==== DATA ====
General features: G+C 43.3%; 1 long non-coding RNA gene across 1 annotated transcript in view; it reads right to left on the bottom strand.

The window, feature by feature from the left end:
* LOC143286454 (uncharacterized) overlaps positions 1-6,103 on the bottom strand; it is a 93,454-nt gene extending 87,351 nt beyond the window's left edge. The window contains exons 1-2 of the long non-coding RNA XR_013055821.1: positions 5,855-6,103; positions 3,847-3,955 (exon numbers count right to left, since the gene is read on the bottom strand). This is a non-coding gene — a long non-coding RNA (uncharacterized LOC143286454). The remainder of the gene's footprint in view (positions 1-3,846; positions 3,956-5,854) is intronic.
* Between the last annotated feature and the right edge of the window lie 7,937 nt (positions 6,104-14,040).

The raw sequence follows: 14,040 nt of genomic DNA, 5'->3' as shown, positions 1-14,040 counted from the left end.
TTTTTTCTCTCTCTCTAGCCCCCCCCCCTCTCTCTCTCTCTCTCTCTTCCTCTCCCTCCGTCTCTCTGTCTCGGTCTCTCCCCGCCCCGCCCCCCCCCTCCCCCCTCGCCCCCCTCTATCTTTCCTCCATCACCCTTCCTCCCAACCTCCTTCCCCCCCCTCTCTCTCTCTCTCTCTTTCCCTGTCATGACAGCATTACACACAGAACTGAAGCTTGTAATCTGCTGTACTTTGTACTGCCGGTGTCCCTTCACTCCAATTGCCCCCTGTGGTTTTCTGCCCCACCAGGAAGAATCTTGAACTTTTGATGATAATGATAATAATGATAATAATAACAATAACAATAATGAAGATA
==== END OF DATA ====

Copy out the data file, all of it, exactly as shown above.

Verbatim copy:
General features: G+C 43.3%; 1 long non-coding RNA gene across 1 annotated transcript in view; it reads right to left on the bottom strand.

The window, feature by feature from the left end:
* LOC143286454 (uncharacterized) overlaps positions 1-6,103 on the bottom strand; it is a 93,454-nt gene extending 87,351 nt beyond the window's left edge. The window contains exons 1-2 of the long non-coding RNA XR_013055821.1: positions 5,855-6,103; positions 3,847-3,955 (exon numbers count right to left, since the gene is read on the bottom strand). This is a non-coding gene — a long non-coding RNA (uncharacterized LOC143286454). The remainder of the gene's footprint in view (positions 1-3,846; positions 3,956-5,854) is intronic.
* Between the last annotated feature and the right edge of the window lie 7,937 nt (positions 6,104-14,040).

The raw sequence follows: 14,040 nt of genomic DNA, 5'->3' as shown, positions 1-14,040 counted from the left end.
TTTTTTCTCTCTCTCTAGCCCCCCCCCCTCTCTCTCTCTCTCTCTCTTCCTCTCCCTCCGTCTCTCTGTCTCGGTCTCTCCCCGCCCCGCCCCCCCCCTCCCCCCTCGCCCCCCTCTATCTTTCCTCCATCACCCTTCCTCCCAACCTCCTTCCCCCCCCTCTCTCTCTCTCTCTCTTTCCCTGTCATGACAGCATTACACACAGAACTGAAGCTTGTAATCTGCTGTACTTTGTACTGCCGGTGTCCCTTCACTCCAATTGCCCCCTGTGGTTTTCTGCCCCACCAGGAAGAATCTTGAACTTTTGATGATAATGATAATAATGATAATAATAACAATAACAATAATGAAGATA